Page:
How can women fearlessly take action to get what they want? Here’s how you can fearlessly take direct action to get what you want and it all starts with changing beliefs, attitudes, and (of course) actions which together, will result in greater outcomes.
Un-cementing the “Yes” – Reducing Self Bias
Become a stronger link: Change your story! Change your mindset away from “this is good enough,” to a mindset of “what else can I ask for?”. Your ask defines you. If you don’t ask, you are seen as the weaker link by upper management. Most top management is still the “white male” and may blindly compare to you to the other person actively negotiating for the same role you desire and usually get what they want. If they are asking for more opportunity or pay, and you if don’t ask, they see you as being less valuable. Become the stronger link to success for the company!
Tactics for becoming a stronger link:
· Write down your ideal job and the financial impact to the company
· Devise a plan with tactical steps that include the skills necessary for the next role
· Develop an influence map of those than can help shape your next role and get your foot in the door.
Look Self-Denial in the Face: Poor self-image, fear of being uncomfortable when asking for what you want; feeling unsure and inadequate will keep you cemented right where you are. If you deny your self-bias, there is no one else to blame but yourself. Inactivity is paralyzing!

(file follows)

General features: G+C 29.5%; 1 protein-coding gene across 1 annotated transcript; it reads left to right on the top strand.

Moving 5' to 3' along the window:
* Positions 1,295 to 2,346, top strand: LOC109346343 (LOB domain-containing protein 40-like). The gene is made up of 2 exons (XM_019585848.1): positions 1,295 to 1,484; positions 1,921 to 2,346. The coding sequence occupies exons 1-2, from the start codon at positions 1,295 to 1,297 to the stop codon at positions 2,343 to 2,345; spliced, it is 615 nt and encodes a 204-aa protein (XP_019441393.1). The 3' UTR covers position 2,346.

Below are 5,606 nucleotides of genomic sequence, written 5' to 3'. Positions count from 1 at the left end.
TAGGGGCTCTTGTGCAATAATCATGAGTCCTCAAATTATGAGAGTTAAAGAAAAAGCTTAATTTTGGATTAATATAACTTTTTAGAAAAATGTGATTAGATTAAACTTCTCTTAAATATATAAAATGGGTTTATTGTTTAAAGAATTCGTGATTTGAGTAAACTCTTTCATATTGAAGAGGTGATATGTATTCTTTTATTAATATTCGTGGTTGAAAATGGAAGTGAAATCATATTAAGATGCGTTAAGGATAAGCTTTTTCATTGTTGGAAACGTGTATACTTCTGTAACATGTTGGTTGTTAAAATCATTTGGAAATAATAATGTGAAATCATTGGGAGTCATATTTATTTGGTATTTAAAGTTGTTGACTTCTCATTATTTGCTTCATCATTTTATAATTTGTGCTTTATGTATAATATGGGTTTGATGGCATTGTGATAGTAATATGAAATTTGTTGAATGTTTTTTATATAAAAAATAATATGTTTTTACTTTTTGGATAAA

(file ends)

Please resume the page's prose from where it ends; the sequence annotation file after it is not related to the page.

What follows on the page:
Often, we are quick to blame others for our lack of success; in the end, you have to ask for what you want. Men ask — so should you.
Tactics to unstick the stuck:
· Become self-aware of the things that create a stall in your actions.
· Answer this question for yourself: If fear was not holding you back, what would you do next?
Join a Diagnostic Thinking™ Group: This group of 6-8 women can collectively raise the testosterone level to get out of their self-deprecating stories and find strategic power in becoming the author of their career. Women, due to our make-up alone, many times fail to see our narrative in our failure and turn to the blame game when it comes to our outcomes. It’s time to take control back and find other women, not a group at work, an external group, specifically designed to form alliances that assists each other in a safe environment where the group can peel back the barriers impeding our thinking processes. It’s a safe room of exploration, formulating, finding, and creating opportunities for women at work.
Diagnostic thinking solves critical business issues that get in the way of advancement of women at work. Women who have joined a DT have experienced significantly increase pay and opportunity, and some have even written their new job description, creating their perfect job. They are driving revenue and seen as valuable by the C-Suite!
Tactics for career acceleration:
· If you find yourself stuck or stalled, find a career coach
· Look for a mentor
· For career acceleration join a Diagnostic Thinking™ group by calling 314-550-2477, or visit www.diagnosticthinking.com to inquire about the perfect group for you.